Voltaic Potato Pi(le)

I know it sounds like a stressful and electric visit to the bathroom, but I swear it’s not.  It’s my new approach to get around the power issue with the Potato Pi.

dealing with voltaic piles
dealing with voltaic piles

So, from my previous posts you may remember that I wanted to create a Raspberry Pi powered by potatoes for a terrible pun.  You may also remember that one of the issues was the result of some tests which basically equated to a BUTT LOAD of potatoes.  In a previous post I’ve addressed the issue of how much power was needed and tried to remediate that with a little strategy borrowed from NASA, but it still worked out to 200kg of potatoes as calculated by a fellow nerdling.  Now I love chips, but not that much and certainly not when they’ve been anodised.  So what can I do?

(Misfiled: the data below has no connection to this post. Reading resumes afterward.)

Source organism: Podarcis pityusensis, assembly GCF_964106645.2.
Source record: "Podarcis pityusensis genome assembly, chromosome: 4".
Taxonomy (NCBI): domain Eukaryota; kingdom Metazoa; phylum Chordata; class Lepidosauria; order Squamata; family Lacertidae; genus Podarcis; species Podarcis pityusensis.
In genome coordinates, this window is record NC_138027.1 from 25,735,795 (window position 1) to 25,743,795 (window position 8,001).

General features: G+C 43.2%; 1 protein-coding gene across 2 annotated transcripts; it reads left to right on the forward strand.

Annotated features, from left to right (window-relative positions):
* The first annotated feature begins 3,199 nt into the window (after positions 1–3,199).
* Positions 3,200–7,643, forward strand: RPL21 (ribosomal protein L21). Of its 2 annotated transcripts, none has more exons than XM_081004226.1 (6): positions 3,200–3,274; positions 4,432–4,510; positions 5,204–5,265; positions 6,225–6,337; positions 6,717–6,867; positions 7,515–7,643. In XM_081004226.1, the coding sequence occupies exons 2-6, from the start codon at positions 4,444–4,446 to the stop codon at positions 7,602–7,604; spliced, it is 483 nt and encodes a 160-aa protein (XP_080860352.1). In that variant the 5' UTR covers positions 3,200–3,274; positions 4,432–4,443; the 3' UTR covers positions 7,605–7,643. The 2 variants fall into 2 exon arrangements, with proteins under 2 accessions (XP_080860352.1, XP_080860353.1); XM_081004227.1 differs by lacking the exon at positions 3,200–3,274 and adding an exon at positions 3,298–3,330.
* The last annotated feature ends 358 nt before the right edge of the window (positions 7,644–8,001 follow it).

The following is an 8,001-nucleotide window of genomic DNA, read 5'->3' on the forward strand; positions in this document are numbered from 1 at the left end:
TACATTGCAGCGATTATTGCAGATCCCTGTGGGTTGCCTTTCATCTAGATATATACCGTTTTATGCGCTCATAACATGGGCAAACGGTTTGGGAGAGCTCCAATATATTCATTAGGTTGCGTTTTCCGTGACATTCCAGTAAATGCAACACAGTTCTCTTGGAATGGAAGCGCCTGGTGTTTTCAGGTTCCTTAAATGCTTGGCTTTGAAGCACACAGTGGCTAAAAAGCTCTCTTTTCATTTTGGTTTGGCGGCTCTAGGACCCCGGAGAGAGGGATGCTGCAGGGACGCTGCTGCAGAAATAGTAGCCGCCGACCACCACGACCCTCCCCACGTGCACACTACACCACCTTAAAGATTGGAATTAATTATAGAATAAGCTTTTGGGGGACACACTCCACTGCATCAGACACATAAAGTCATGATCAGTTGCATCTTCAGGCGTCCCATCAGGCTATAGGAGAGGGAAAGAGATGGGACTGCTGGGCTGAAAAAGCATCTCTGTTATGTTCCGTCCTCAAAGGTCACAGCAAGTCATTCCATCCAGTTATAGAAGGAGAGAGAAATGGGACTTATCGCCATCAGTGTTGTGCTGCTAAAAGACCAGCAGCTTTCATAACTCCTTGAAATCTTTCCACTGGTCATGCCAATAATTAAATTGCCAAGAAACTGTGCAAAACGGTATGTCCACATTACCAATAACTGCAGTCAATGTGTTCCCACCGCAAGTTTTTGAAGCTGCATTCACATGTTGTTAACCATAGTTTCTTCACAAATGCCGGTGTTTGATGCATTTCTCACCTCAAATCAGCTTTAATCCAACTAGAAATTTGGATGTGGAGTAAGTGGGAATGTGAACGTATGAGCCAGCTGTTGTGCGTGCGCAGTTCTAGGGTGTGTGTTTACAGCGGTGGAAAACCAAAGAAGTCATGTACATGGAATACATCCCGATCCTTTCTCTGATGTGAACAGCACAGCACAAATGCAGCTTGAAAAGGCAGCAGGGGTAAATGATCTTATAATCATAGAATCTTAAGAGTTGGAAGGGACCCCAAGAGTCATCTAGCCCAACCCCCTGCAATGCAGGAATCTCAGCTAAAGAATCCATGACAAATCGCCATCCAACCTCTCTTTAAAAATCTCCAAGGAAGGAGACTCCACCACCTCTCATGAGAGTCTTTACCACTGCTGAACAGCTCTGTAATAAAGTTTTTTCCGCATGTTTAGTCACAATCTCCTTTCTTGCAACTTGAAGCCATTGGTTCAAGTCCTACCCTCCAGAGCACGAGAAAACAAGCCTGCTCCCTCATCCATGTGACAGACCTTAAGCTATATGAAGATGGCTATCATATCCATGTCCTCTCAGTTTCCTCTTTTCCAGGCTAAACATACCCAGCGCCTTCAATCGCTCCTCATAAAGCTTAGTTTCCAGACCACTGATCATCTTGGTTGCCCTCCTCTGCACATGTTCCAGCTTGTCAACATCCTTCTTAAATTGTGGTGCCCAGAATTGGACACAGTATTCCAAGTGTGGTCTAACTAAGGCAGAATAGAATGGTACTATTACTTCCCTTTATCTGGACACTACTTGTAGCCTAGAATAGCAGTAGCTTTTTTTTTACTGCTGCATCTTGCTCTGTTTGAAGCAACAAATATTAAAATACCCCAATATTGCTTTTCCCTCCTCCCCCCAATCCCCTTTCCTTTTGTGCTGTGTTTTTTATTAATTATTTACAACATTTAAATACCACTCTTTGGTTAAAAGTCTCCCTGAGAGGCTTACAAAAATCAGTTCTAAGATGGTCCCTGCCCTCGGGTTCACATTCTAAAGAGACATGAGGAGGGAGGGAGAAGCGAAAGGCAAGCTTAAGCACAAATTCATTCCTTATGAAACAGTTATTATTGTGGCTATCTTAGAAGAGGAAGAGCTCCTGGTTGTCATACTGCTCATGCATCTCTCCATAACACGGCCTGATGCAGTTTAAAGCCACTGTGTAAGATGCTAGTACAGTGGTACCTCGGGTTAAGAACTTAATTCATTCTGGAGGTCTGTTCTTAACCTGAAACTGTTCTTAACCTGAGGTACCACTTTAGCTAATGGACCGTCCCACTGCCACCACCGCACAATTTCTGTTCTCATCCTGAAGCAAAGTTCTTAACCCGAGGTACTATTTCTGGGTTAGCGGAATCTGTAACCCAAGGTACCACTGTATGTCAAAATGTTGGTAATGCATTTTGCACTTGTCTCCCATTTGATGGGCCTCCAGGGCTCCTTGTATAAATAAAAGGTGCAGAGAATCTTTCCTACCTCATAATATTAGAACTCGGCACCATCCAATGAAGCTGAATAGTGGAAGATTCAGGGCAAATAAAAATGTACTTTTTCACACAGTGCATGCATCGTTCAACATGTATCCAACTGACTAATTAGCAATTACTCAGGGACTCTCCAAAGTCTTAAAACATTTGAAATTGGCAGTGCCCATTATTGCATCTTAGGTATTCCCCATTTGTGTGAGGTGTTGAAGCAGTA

Voltaic piles are the answer.  The same tests revealed that the distance between the anode and cathode (the copper and zinc) required for the potato battery didn’t really affect the voltage and current much.  We can have the 2 pretty close together.  So what if we wafer slice the potato at minimum optimal depth and then separate it with insulate material.  This would turn each potato into a multi-cell battery.  Otherwise known as a voltaic pile!


If the 200kg of potatoes required stands true and we can divide each potato into 5 cells or so, then we’d only need 40kg of potatoes.  Now it’s really starting to sound reasonable.  Slowly, slowly, we’re making it into the realms of sanity.  A few of these strung together with some creative series/parallel wiring and a little intelligent conversion starts making this look easier.

Still half baked, but the egg timer is counting down.  To be continued…


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